What to do about credit card chargeback fees
If a product you buy using a credit card arrives broken or never arrives at all, or if you find a billing error on your statement, the federal Fair Credit Billing Act gives you the right to dispute the charge with the card issuer. But such chargebacks are a hassle for merchants, and some try to discourage you from using them.
We found more than two dozen small and specialty online businesses, including at least one seller on eBay, that threaten in their terms and conditions sections to penalize customers who request a chargeback, whether or not the card issuer approves it.
Fees and threats
Some companies, such as the vacation website Dive the World, impose fees if customers don’t give them a chance to correct a problem before involving their credit-card issuer. Or a merchant might try to prohibit chargebacks altogether. For example, the terms and conditions at FilterAce.com, which sells household products, say customers must agree not to file a chargeback “with regard to any purchase and instead abide by the dispute resolution procedures outlined in our store policy.”
Companies might say they’ll charge “research fees” of as much as $250 to investigate disputes, or threaten to send your bill to a collection agency, report a late payment to a credit bureau, or report you to a database of chargeback abusers, which could result in retailers’ refusing to accept your credit card.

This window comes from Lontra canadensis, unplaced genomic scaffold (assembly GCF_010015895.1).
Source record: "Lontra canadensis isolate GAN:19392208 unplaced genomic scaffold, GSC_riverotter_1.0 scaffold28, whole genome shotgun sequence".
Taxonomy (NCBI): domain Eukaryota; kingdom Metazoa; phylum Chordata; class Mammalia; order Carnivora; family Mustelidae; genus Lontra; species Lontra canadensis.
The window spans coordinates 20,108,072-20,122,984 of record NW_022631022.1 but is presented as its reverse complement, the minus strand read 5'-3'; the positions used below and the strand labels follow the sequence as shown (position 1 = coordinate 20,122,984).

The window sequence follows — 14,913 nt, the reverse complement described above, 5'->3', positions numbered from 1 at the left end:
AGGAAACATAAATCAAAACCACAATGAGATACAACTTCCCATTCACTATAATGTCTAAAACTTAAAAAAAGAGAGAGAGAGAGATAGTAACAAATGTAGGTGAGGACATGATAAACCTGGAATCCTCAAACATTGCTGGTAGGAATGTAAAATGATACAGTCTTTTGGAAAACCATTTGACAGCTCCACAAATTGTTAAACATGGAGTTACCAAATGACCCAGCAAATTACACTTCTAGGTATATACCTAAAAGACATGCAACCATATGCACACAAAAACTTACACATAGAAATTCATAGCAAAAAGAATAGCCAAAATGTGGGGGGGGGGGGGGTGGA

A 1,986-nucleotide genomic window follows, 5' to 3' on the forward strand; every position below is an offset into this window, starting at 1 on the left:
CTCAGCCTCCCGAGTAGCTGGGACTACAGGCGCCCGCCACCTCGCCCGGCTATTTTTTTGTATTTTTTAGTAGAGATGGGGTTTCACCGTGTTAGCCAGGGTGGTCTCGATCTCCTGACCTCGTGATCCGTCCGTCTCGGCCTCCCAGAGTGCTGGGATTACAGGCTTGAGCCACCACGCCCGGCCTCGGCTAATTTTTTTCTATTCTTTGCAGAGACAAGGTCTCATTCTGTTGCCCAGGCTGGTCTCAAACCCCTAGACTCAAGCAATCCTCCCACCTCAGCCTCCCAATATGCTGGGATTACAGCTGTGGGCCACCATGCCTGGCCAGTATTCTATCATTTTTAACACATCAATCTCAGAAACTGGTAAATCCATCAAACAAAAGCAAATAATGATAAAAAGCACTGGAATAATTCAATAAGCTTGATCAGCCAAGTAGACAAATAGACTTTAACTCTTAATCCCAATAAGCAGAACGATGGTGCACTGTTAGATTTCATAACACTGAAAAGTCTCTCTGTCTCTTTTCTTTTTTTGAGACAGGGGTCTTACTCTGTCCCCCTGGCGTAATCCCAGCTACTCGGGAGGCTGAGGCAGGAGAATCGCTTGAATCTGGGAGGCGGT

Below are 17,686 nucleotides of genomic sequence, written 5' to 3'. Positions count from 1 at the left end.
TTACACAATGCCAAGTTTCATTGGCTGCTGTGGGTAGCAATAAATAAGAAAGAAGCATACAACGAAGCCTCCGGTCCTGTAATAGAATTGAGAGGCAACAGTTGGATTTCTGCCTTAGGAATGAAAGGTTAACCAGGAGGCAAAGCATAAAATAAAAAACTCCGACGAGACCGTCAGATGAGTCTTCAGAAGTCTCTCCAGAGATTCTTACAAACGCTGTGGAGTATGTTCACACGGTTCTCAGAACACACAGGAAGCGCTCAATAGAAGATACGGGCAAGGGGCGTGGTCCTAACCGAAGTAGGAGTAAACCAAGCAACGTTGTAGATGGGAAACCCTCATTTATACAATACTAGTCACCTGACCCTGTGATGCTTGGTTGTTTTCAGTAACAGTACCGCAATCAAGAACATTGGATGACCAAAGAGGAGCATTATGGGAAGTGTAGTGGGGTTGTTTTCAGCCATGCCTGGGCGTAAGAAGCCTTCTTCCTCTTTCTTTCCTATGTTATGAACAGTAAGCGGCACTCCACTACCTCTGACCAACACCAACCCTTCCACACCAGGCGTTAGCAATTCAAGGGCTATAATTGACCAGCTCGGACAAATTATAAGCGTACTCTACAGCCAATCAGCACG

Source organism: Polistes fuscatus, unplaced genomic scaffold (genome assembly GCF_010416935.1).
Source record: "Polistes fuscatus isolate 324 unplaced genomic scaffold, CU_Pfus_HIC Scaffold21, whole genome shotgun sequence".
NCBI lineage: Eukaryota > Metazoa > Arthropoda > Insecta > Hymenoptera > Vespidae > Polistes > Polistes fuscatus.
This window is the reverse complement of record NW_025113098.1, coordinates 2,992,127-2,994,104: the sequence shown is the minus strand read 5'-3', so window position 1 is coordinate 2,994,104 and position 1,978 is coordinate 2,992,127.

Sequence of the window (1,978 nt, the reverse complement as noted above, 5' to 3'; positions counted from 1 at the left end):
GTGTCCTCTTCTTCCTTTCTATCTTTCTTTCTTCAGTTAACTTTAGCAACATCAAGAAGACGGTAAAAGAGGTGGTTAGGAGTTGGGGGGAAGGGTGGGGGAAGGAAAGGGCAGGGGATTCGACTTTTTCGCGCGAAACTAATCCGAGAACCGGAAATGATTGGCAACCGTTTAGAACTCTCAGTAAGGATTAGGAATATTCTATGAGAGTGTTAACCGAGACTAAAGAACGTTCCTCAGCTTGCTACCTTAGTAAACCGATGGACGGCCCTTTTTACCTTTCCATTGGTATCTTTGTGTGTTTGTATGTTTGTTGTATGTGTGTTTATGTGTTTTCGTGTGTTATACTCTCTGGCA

Others threaten legal action. The Bureau of Prescription Health, a company that promotes free and low-cost prescriptions, charges a $150 penalty to people who request a chargeback that contradicts its terms and conditions. The company says it will take legal action against customers who dispute the penalty.
The Fair Credit Billing Act’s dispute-resolution procedures generally apply to credit-card companies (which are not necessarily merchants). So it’s unclear that merchants are prohibited under the FCBA from imposing these penalties, says Carole Reynolds, a senior attorney in the Federal Trade Commission’s Division of Financial Practices. She and Chi Chi Wu, a staff attorney at the National Consumer Law Center, say merchants that essentially penalize customers who try to take advantage of their chargeback rights in good faith may be violating state and federal laws against unfair and deceptive practices.
Looking for a new credit card? Like to learn about more credit card gotchas? Check out our ‘Credit Card Buying Guide.‘
How to avoid chargeback penalties
- Check a company’s terms and conditions before buying. Think twice about purchasing from retailers who threaten to impose chargeback penalties.
- Ask the merchant to correct a problem before you request a chargeback.
- If the company won’t cooperate, then consider a chargeback. Contact a representative of your card issuer to ask how you should proceed. Be sure to disclose the fact that the merchant threatens action against chargebacks, if true. American Express, MasterCard, and Visa told us that their merchant agreements prohibit chargeback penalties. But Discover does not prohibit them.
- Verify that your problem is the type the law allows you to dispute. If a merchant fulfilled its obligation (your goods arrived on time and as promised, for example), you might be legally required to pay. For more, read “Disputing Credit Card Charges” on the Federal Trade Commission website.
— Anthony Giorgianni
Editor’s Note: This article also appeared in the July 2012 issue of Consumer Reports Money Adviser.
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